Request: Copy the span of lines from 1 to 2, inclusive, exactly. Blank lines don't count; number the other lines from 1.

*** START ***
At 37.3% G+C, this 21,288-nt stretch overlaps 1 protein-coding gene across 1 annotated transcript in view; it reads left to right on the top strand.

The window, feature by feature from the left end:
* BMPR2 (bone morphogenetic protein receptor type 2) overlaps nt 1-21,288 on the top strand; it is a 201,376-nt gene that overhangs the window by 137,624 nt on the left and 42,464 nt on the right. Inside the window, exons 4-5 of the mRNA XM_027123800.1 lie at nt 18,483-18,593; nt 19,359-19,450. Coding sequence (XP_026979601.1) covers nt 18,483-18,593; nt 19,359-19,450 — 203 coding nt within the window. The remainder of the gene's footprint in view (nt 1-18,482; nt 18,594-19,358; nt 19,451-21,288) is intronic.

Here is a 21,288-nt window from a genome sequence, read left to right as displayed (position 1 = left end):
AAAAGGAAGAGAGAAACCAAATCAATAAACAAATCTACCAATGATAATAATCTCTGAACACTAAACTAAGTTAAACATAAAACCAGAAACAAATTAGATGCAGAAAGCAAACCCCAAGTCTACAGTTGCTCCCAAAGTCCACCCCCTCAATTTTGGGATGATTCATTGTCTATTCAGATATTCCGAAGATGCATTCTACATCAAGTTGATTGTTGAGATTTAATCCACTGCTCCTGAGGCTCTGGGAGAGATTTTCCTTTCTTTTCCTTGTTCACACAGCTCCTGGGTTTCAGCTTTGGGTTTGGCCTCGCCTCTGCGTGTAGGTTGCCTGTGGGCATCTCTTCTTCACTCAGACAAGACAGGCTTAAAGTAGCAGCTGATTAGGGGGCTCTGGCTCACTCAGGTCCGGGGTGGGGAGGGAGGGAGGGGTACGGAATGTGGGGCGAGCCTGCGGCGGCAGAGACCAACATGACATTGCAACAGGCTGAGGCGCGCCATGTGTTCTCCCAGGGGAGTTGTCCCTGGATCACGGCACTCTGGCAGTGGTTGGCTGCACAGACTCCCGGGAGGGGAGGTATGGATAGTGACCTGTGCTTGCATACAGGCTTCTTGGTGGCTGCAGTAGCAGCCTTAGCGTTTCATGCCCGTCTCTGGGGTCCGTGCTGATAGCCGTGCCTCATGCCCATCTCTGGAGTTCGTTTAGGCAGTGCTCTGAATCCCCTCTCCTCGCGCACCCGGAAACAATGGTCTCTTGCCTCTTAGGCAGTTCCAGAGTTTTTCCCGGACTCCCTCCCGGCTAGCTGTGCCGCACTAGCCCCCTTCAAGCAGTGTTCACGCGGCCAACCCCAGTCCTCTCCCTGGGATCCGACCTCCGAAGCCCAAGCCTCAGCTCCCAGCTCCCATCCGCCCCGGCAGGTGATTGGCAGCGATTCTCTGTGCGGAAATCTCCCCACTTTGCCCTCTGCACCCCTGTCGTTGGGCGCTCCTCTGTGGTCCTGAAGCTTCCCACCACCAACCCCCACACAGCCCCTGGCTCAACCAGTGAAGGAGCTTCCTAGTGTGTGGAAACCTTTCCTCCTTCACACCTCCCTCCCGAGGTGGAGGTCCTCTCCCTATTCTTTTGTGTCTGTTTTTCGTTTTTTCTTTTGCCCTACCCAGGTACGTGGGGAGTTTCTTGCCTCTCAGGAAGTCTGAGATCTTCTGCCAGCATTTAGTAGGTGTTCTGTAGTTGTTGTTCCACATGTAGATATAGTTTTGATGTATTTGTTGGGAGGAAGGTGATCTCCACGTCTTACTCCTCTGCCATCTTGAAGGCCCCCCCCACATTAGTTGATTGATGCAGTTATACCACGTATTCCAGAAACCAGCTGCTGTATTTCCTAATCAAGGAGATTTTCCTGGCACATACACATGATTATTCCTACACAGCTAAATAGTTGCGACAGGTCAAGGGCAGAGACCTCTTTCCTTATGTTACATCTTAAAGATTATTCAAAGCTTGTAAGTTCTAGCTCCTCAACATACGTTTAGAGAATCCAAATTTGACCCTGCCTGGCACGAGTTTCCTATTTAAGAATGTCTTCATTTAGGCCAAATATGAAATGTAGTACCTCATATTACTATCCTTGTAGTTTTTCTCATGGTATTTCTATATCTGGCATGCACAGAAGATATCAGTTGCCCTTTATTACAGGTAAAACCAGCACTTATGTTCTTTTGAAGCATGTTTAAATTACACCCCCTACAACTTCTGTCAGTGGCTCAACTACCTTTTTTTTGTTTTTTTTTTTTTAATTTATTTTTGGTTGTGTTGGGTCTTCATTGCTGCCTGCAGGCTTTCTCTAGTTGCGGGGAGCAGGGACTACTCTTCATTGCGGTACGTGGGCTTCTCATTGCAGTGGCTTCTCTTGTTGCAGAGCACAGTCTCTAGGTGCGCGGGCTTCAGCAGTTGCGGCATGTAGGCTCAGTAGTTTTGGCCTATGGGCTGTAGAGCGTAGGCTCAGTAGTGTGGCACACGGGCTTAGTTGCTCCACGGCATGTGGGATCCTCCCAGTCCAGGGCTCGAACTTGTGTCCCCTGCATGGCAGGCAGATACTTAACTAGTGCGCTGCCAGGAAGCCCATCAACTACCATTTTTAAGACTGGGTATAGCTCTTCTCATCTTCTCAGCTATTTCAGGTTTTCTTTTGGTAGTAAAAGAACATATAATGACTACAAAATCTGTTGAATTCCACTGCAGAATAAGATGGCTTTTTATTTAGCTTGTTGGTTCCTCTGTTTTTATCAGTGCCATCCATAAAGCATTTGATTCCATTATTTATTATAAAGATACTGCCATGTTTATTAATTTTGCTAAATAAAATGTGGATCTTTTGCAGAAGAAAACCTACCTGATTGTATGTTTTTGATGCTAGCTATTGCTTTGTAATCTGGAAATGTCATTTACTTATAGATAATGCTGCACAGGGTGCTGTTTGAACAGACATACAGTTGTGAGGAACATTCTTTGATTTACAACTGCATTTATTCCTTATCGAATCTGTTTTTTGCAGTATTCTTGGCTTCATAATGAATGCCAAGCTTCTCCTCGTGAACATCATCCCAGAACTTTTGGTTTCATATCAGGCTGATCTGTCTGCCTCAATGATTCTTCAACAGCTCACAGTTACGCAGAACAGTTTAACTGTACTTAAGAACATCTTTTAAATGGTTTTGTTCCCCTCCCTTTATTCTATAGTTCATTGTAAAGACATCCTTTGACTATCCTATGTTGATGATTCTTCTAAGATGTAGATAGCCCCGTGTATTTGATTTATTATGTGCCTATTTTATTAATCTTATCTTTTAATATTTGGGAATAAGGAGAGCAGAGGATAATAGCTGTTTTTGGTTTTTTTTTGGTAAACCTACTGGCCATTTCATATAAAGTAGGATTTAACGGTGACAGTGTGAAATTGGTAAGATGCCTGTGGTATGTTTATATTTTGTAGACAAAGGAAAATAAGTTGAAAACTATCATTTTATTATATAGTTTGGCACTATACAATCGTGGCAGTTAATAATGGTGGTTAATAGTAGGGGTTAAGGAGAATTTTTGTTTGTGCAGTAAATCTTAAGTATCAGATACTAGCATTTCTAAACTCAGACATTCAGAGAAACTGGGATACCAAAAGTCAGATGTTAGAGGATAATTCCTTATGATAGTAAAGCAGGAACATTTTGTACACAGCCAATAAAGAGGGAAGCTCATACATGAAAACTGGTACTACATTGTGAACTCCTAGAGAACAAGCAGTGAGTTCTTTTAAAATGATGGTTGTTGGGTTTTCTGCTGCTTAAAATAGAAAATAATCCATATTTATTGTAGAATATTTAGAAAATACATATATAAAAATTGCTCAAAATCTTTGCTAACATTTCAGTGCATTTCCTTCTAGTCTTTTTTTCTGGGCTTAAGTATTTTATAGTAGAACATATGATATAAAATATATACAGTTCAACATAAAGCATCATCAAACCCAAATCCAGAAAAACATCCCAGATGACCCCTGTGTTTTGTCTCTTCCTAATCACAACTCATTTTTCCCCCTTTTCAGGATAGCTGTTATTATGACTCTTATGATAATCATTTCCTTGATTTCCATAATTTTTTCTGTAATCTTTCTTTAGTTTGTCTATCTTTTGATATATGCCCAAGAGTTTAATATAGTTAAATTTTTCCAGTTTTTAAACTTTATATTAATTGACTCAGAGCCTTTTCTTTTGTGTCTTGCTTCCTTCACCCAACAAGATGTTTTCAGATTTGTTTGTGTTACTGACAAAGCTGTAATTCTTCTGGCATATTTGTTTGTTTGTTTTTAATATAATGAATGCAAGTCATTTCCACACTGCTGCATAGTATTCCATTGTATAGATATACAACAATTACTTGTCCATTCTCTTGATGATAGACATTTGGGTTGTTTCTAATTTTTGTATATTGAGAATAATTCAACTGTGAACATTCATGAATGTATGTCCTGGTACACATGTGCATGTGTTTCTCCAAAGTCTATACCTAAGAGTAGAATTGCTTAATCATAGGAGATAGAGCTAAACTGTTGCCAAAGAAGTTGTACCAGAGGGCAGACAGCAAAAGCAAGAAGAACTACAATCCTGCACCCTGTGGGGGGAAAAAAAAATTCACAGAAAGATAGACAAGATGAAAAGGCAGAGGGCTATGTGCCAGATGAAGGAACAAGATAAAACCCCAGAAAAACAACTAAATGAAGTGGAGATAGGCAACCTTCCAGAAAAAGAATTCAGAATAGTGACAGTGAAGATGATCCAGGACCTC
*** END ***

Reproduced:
At 37.3% G+C, this 21,288-nt stretch overlaps 1 protein-coding gene across 1 annotated transcript in view; it reads left to right on the top strand.

The window, feature by feature from the left end: